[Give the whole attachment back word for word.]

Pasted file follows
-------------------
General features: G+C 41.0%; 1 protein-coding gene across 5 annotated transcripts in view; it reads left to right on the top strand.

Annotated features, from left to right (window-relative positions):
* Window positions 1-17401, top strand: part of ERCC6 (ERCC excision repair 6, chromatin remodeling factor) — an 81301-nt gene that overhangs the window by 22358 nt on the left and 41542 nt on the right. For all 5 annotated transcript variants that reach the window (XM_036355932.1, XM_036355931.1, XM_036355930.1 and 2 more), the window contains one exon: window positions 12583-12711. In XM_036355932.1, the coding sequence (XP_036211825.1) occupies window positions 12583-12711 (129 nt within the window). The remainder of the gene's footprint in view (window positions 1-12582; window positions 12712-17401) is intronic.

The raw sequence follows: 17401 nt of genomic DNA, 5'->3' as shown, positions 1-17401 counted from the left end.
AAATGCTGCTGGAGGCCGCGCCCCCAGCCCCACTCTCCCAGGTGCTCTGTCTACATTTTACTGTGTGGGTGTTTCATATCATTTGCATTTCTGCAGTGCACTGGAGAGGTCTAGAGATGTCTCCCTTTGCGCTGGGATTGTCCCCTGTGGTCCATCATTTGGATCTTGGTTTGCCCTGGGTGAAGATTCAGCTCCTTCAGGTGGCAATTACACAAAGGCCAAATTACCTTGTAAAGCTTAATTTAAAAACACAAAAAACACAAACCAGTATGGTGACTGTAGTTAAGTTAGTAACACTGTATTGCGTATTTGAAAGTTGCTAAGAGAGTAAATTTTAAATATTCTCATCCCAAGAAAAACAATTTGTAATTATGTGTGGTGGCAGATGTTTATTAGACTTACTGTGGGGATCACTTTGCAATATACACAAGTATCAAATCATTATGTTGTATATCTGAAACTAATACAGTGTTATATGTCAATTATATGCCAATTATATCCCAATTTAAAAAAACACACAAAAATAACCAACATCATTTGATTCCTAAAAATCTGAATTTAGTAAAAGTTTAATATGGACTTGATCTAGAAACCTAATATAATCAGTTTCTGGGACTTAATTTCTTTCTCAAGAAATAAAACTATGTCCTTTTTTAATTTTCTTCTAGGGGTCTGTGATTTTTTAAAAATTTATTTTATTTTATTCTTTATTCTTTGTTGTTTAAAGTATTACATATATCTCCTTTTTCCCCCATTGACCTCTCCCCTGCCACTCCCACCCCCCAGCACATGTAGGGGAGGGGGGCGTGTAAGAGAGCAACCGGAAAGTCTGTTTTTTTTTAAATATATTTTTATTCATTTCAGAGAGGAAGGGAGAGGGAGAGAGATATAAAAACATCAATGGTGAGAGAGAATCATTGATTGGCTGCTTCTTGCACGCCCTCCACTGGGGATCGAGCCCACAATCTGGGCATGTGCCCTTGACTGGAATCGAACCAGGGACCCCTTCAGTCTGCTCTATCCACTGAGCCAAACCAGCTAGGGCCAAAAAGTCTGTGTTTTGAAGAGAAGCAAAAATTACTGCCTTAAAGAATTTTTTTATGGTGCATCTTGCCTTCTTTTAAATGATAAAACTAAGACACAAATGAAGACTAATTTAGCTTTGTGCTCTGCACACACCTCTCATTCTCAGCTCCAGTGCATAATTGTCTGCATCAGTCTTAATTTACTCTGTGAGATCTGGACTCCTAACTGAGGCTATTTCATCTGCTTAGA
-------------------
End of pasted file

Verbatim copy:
General features: G+C 41.0%; 1 protein-coding gene across 5 annotated transcripts in view; it reads left to right on the top strand.

Annotated features, from left to right (window-relative positions):
* Window positions 1-17401, top strand: part of ERCC6 (ERCC excision repair 6, chromatin remodeling factor) — an 81301-nt gene that overhangs the window by 22358 nt on the left and 41542 nt on the right. For all 5 annotated transcript variants that reach the window (XM_036355932.1, XM_036355931.1, XM_036355930.1 and 2 more), the window contains one exon: window positions 12583-12711. In XM_036355932.1, the coding sequence (XP_036211825.1) occupies window positions 12583-12711 (129 nt within the window). The remainder of the gene's footprint in view (window positions 1-12582; window positions 12712-17401) is intronic.

The raw sequence follows: 17401 nt of genomic DNA, 5'->3' as shown, positions 1-17401 counted from the left end.
AAATGCTGCTGGAGGCCGCGCCCCCAGCCCCACTCTCCCAGGTGCTCTGTCTACATTTTACTGTGTGGGTGTTTCATATCATTTGCATTTCTGCAGTGCACTGGAGAGGTCTAGAGATGTCTCCCTTTGCGCTGGGATTGTCCCCTGTGGTCCATCATTTGGATCTTGGTTTGCCCTGGGTGAAGATTCAGCTCCTTCAGGTGGCAATTACACAAAGGCCAAATTACCTTGTAAAGCTTAATTTAAAAACACAAAAAACACAAACCAGTATGGTGACTGTAGTTAAGTTAGTAACACTGTATTGCGTATTTGAAAGTTGCTAAGAGAGTAAATTTTAAATATTCTCATCCCAAGAAAAACAATTTGTAATTATGTGTGGTGGCAGATGTTTATTAGACTTACTGTGGGGATCACTTTGCAATATACACAAGTATCAAATCATTATGTTGTATATCTGAAACTAATACAGTGTTATATGTCAATTATATGCCAATTATATCCCAATTTAAAAAAACACACAAAAATAACCAACATCATTTGATTCCTAAAAATCTGAATTTAGTAAAAGTTTAATATGGACTTGATCTAGAAACCTAATATAATCAGTTTCTGGGACTTAATTTCTTTCTCAAGAAATAAAACTATGTCCTTTTTTAATTTTCTTCTAGGGGTCTGTGATTTTTTAAAAATTTATTTTATTTTATTCTTTATTCTTTGTTGTTTAAAGTATTACATATATCTCCTTTTTCCCCCATTGACCTCTCCCCTGCCACTCCCACCCCCCAGCACATGTAGGGGAGGGGGGCGTGTAAGAGAGCAACCGGAAAGTCTGTTTTTTTTTAAATATATTTTTATTCATTTCAGAGAGGAAGGGAGAGGGAGAGAGATATAAAAACATCAATGGTGAGAGAGAATCATTGATTGGCTGCTTCTTGCACGCCCTCCACTGGGGATCGAGCCCACAATCTGGGCATGTGCCCTTGACTGGAATCGAACCAGGGACCCCTTCAGTCTGCTCTATCCACTGAGCCAAACCAGCTAGGGCCAAAAAGTCTGTGTTTTGAAGAGAAGCAAAAATTACTGCCTTAAAGAATTTTTTTATGGTGCATCTTGCCTTCTTTTAAATGATAAAACTAAGACACAAATGAAGACTAATTTAGCTTTGTGCTCTGCACACACCTCTCATTCTCAGCTCCAGTGCATAATTGTCTGCATCAGTCTTAATTTACTCTGTGAGATCTGGACTCCTAACTGAGGCTATTTCATCTGCTTAGA